4. Parks.  Are parks used by a variety of people?  Are they well kept up? Are there sports
facilities – basketball courts, soccer pitches, baseball fields, cricket pitches, etc.? Are they
 used at night?

5. Culture and entertainment. Are there museums, libraries, theaters,  restaurants, clubs, sports
stadiums, historic sites, etc.? Are they accessible to all parts of  the community (centrally located, reachable by public transportation)? Do they reflect the cultures of community members?

6. Streetscape. The streetscape is the environment created by streets and the sidewalks, buildings, trees, etc. that line them. Are there trees and/or plants? Are there sidewalks? Are building facades and storefronts attractive and welcoming? Are the streets and sidewalks relatively clean? Are there trash cans? Is there outdoor seating?

7. Street use.  Are there people on the streets at most times of day? In the evening? How late?
Do they interact with one another? Are streets and sidewalks well lit at night?

8. Commercial activity.  What kinds of businesses are there? Are there boarded-up or vacant storefronts? Is there a mix of large and small businesses? Are there grocery stores and
supermarkets, pharmacies, and other stores that provide necessities in all parts of the community?

9. Signs.  What languages are business signs in? Are traffic signs informative? Are there signs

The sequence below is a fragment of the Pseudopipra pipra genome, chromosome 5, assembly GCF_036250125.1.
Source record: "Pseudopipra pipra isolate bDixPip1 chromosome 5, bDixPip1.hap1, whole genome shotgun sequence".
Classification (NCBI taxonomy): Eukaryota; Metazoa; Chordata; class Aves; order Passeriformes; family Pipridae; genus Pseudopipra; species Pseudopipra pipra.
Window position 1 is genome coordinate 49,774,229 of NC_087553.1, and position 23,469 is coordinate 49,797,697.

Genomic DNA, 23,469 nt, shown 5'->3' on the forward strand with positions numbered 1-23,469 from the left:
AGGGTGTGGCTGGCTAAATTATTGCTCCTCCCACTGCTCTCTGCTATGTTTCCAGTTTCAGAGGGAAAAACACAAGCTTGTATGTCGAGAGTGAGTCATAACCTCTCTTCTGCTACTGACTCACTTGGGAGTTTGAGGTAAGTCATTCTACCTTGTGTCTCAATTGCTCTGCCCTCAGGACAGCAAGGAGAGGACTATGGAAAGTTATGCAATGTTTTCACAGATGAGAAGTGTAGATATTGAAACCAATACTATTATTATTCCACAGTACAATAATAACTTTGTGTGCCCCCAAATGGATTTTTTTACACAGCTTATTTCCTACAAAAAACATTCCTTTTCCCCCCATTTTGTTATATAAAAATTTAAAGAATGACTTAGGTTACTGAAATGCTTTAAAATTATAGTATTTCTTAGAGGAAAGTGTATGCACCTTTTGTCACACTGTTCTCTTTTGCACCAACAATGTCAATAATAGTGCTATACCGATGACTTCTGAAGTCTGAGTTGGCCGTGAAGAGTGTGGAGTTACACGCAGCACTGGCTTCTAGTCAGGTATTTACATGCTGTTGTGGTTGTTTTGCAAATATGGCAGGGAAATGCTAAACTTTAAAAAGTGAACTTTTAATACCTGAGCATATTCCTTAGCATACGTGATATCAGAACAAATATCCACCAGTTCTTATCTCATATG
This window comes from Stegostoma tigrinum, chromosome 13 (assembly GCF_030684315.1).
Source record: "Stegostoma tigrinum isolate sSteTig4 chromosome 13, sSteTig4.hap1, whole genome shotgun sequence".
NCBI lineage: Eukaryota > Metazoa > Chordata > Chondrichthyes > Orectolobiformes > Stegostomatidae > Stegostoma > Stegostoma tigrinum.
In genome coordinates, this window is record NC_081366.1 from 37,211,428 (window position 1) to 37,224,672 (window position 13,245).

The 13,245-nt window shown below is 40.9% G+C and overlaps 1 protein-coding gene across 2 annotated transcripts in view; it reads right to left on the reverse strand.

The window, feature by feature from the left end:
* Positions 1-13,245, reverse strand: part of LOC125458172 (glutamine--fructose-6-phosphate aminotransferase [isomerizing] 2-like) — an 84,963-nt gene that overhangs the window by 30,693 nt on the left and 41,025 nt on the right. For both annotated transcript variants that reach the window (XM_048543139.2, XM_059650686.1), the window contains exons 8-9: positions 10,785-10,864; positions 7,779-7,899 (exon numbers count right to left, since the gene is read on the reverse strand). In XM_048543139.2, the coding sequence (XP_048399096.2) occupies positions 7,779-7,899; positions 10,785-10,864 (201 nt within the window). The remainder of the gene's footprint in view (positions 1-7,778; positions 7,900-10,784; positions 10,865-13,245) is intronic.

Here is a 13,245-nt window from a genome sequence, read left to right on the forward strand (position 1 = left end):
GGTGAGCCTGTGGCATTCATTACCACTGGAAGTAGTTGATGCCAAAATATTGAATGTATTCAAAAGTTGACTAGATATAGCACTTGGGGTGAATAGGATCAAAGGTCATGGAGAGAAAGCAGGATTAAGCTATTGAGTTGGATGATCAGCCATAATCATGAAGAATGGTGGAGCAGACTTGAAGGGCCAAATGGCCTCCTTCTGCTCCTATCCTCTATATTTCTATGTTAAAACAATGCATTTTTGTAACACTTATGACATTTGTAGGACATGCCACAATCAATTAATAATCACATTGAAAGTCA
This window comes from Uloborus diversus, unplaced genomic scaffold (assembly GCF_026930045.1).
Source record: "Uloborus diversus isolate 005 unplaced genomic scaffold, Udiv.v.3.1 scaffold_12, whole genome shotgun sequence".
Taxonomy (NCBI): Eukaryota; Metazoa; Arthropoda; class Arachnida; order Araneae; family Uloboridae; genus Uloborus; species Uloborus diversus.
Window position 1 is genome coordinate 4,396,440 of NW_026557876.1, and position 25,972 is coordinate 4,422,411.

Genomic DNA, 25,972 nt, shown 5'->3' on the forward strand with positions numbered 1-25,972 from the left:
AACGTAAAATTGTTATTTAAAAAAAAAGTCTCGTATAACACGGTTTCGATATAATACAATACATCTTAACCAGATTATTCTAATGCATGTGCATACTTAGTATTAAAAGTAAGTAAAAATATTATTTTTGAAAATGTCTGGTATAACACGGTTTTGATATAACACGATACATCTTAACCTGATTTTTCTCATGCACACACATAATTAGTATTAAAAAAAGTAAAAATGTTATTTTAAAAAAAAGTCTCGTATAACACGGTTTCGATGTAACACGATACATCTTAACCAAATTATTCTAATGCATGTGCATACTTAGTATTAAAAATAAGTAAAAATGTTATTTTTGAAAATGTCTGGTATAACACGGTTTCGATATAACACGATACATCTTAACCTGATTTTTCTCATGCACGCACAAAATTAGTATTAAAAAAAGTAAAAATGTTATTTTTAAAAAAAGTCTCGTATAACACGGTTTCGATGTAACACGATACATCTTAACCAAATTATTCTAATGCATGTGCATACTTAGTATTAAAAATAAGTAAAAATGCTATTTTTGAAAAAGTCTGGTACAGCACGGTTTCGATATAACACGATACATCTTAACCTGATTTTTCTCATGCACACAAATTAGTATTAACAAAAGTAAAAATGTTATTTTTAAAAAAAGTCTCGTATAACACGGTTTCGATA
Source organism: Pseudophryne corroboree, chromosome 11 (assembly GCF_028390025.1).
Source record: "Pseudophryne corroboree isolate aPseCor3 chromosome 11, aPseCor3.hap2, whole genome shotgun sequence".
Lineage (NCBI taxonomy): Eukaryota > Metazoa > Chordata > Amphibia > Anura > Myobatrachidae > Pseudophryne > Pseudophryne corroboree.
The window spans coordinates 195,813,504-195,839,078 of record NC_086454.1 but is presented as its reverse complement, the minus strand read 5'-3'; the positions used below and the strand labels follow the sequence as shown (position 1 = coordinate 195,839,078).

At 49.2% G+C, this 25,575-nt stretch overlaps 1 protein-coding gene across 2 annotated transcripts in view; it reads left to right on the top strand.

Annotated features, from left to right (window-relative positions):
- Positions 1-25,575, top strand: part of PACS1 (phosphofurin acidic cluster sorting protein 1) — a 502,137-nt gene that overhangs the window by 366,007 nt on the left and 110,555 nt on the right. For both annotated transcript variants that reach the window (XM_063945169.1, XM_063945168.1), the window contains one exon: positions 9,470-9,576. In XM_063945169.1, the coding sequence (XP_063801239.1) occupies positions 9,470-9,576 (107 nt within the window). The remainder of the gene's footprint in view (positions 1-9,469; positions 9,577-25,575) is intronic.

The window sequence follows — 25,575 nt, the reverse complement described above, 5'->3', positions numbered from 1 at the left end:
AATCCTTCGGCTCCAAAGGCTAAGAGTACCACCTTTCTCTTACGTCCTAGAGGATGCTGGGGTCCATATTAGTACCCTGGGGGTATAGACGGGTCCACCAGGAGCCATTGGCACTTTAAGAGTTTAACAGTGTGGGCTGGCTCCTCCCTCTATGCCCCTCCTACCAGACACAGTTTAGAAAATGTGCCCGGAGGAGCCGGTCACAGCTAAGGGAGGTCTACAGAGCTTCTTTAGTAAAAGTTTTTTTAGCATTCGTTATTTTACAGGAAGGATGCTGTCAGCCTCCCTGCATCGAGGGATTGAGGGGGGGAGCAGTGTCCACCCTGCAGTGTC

directing people to various parts of the community (downtown, museums, highways, etc.)?

10. Industry. What kinds of industry exist in the community? Does it seem to be causing pollution?

11. Land use.  How much open space is there? How are residential, commercial, and industrial
 areas distributed? Do major roads or railroad tracks divide neighborhoods, or are they on the edges of the community?

12. Infrastructure. What is the condition of roads, bridges, sidewalks, etc.? Are there differences
in these conditions from one area of the community to another? Do all parts of the community
seem to be equally served by electricity, water, phone, fiber optic, wastewater treatment, waste disposal, and other infrastructure services?

13. Public transportation.  Is there a functioning public transportation system? Is it well used? By whom? Does it allow relatively easy access to all parts of the community? How easy is it to navigate and use? How much does it cost? Are its vehicles energy-efficient?

14. Traffic. How heavy is traffic in the community? Is it mostly commercial and industrial – vans,
trucks, etc. – or mostly private cars? Is there ever gridlock? Is there much bicycle traffic? Are there bike lanes? Are there bike racks in many places?